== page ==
Installing disks is basically LEGO, right? This admin failed LEGO
This bit goes here, this bit goes there and - huh! - why aren't the lights blinking?
On-Call Welcome to another Friday (!) and therefore to another edition of On-Call, The Register's column in which we let readers vent about jobs gone bad.
This week, meet “Ian”, who once worked in a data-centre-for-hire, doing all the stuff that tenants needed done.
Of course he's had some mirth-making moments along the way.
“In my time here I have seen everything from customers making firewall changes that cut off all their traffic, to 'network issues' causing a server to lose power,” Ian told us. In that last case he pointed out that perhaps the client needed to consider whether they'd over-committed their power distribution unit.
You get the drift: tenants could be real dicks who needed to RTFM or just HTFU.
The tenant Ian wrote to tell us about filed a ticket saying a brand new server was working after installation, but went inert after one of Ian's crew switched it on for a migration. The assumption was that said engineer had broken it.
Ian knows that mistakes happen, so he and the engineer visited the server. Which was on.
The customer was on the phone at this point, letting Ian and his mate know that this was no ordinary server. He'd built it himself and even cooked a custom Linux to run on it, which meant he knew everything about everything.
Ian and friend were about to hook up the diagnostic trolley to sort things out when they spotted a curious absence of blinkenlights in the server's hot swap disk bays. Kit on the diagnostic trolley confirmed the absence of storage. As in complete absence, not just something wrong.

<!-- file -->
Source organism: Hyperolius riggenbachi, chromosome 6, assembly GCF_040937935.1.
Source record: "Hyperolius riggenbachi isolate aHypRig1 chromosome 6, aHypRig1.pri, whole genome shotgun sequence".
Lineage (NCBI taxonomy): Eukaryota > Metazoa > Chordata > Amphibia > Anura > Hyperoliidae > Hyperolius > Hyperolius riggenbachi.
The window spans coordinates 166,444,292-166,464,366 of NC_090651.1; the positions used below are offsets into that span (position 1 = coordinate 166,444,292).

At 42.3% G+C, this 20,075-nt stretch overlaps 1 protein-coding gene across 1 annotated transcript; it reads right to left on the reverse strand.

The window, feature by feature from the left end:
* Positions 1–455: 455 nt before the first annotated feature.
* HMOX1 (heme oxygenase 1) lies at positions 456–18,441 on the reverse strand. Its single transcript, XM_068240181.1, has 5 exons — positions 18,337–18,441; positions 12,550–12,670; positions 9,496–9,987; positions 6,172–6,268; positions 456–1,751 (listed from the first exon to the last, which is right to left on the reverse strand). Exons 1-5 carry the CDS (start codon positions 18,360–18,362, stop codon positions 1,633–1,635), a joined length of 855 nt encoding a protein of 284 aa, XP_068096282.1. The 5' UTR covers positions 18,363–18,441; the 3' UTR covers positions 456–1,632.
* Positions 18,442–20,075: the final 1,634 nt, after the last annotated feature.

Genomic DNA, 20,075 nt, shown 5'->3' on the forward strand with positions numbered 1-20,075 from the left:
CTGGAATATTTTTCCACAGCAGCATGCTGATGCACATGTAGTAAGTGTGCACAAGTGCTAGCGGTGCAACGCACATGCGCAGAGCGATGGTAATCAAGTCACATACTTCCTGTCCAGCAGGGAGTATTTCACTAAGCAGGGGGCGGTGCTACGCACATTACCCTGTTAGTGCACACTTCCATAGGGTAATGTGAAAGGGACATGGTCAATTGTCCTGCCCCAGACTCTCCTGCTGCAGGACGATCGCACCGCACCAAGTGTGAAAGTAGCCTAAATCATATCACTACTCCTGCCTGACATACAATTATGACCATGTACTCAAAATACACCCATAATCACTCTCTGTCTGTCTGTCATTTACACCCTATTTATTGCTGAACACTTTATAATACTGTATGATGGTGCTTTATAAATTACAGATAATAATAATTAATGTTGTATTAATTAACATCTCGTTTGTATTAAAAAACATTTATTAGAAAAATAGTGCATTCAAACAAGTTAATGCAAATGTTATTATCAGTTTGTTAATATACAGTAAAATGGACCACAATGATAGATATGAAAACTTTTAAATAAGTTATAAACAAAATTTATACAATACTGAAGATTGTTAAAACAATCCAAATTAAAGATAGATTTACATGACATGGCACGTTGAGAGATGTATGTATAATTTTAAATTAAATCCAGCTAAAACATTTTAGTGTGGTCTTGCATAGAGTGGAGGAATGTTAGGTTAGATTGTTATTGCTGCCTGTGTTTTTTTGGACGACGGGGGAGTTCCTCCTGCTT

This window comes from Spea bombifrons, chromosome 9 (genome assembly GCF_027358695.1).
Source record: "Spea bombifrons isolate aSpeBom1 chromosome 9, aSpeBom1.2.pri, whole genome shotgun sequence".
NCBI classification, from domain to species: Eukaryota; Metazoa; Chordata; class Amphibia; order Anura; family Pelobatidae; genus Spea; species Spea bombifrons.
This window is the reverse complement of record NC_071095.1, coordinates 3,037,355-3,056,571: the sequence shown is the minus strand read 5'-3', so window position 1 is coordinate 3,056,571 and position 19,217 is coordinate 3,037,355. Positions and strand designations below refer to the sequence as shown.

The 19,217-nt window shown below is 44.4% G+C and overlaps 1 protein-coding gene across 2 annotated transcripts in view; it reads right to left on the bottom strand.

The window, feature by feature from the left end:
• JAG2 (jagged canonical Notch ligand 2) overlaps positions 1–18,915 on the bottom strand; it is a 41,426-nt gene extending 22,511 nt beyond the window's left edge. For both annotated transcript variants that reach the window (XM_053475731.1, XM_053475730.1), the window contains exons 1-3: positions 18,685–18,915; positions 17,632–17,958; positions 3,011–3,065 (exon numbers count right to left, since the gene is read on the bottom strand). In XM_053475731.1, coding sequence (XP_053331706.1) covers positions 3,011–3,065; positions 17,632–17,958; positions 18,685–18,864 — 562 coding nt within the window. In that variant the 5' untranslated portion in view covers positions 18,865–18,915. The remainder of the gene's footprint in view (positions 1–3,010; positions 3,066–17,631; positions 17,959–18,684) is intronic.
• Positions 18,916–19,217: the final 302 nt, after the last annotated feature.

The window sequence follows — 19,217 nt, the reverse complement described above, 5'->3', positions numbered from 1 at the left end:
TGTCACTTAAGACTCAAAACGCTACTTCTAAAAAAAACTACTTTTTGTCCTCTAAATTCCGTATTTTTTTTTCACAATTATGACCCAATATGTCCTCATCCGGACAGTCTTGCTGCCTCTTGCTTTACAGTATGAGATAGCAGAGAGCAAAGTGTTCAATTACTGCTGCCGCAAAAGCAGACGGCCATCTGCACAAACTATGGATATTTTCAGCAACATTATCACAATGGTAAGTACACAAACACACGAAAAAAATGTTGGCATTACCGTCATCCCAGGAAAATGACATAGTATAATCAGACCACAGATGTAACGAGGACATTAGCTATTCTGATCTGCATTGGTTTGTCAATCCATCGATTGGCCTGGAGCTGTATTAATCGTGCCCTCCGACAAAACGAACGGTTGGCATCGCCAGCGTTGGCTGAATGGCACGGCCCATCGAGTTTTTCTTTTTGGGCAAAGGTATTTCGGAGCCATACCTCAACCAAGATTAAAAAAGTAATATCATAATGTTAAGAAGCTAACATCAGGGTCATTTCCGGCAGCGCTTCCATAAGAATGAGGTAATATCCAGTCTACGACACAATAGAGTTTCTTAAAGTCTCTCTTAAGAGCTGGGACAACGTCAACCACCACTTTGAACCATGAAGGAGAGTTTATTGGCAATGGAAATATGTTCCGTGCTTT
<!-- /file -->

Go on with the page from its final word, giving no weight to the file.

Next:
Upon telling this to the customer, Ian received what's technically known as “a mouthful”.
“He called us all incompetent fools and idiots and made a number of aspersions towards ability of the rest of my support team.”
While that was going on, Ian's engineer mate started to pull out some of the hot swap bays and quickly learned that all of the 2.5 inch drives inside were in the caddies the wrong way round. Every. Last. One.
As Reg readers are doubtless aware, disk caddies and disks are made to go together. There are obvious connectors that clearly need to point in one direction. Even when slotting a 2.5" drive into a 3.5" caddy, it's no more conceptually complex than LEGO.
Ian closed the support ticket, but not before making sure it re-told the story above. He thinks it found an audience: it wasn't long before the "server expert" moved on to another gig.
If you've a story you think could fill this space next week, write to On-Call. Go on. We dare you. ®